Stolen Cells Revolutionized Cancer Treatment

Henrietta Lacks was an African American woman who died in 1951 from cervical cancer. Her cells, on the other hand, are still alive and continue to grow. Scientists are using her cells made huge medical discoveries decades after her death and their existence has made modern medicine as we know it today.

Henrietta Lacks was born as Loretta Pleasant on August 1st, 1920 in Roanoke, Virginia; it is unclear when she changed her name to Henrietta. At the age of four, her mother died and she was sent to live with her grandfather and first cousin, David “Day”, in an old slave house. When Lacks was 14, she and Day had their first child named Lawrence. The couple had a second child named Elsie when Lacks was 19; later marrying in 1941. The newlyweds moved from Roanoke to Baltimore, Maryland and had three more children named David Jr., Deborah and Joseph.

In 1951, Lacks started having abnormal pain and abdominal bleeding. She went to Johns Hopkins Hospital because they were the only hospital that treated African-Americans. On January 29th, she was diagnosed with cervical cancer. She had many radiation treatments that involved sewing Radium into the infected area. She had to take a 30-minute bus ride to get to her appointments. Near the end of her life, she was admitted into the hospital because the bus rides became too physically exhausting. Her skin was turning black from radiation treatments and her kids were not allowed to visit her because even minimal movement caused her too much pain. Before Henrietta died at the age of 31 on October 4th, 1951, 2 cell samples were removed from her tumor.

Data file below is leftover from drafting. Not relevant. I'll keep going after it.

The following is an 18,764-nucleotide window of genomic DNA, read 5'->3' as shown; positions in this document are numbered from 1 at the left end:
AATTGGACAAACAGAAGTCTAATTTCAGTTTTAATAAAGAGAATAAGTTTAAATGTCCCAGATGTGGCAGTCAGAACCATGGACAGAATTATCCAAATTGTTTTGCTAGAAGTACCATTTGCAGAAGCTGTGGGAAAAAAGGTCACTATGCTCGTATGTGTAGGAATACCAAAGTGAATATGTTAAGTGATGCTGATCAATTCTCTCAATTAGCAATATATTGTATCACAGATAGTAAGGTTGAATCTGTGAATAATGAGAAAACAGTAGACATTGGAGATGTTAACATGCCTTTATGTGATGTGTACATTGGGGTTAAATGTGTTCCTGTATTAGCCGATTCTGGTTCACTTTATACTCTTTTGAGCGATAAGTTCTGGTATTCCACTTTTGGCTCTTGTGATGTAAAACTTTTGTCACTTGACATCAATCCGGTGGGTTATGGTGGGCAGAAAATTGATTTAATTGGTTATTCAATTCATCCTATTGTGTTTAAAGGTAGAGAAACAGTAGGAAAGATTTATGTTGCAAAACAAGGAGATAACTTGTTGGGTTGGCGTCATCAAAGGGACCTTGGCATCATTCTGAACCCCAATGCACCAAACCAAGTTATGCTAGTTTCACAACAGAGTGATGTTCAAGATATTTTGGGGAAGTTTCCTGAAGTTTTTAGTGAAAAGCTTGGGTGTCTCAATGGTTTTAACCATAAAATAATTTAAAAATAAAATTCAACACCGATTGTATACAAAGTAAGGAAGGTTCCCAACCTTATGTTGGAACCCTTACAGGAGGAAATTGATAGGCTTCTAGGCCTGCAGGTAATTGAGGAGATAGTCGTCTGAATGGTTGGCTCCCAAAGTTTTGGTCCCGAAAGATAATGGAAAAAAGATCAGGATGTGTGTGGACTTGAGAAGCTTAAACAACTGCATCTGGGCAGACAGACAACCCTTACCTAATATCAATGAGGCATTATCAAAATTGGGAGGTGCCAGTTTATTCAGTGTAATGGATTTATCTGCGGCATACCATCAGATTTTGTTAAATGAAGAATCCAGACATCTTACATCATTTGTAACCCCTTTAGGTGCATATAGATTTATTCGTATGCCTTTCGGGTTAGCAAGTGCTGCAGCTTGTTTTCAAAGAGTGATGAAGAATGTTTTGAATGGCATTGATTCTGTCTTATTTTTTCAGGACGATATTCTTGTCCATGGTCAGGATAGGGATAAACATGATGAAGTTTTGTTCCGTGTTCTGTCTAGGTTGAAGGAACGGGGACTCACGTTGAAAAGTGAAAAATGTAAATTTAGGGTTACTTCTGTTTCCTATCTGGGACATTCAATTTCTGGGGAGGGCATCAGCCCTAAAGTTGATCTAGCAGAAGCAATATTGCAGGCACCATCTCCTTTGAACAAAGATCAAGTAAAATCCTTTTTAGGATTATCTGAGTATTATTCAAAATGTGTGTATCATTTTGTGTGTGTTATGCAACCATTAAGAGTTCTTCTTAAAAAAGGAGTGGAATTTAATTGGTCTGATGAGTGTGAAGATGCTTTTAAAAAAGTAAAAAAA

The samples of the cells that were taken from Lacks survived after she died. They were originally removed without her consent by Dr. George Gey. He sent the cells to his lab and didn’t expect them to survive very long but they kept growing. He discovered the first immortal cell line which he named HeLa, taking the first two letters from Lack’s first and last name. He sold the cells to his fellow doctors and soon the cells were used for research everywhere. For instance, Lacks’ cells have helped scientists develop the HPV vaccine and are currently helping scientists find a cure for HIV/AIDS due to a strain of HPV-18 that Lacks had. Vials of HeLa cells are currently being sold by cell banks and bio tech companies for $260. However, none of the profits have gone to the Lacks family.

Henrietta Lacks had a short life, yet discoveries using her cells have helped many people, including the development of chemotherapy, the polio vaccine, the HPV vaccine, among many others.

[Sources: ; New York Times; The Guardian; The Immortal Life of Henrietta Lacks ]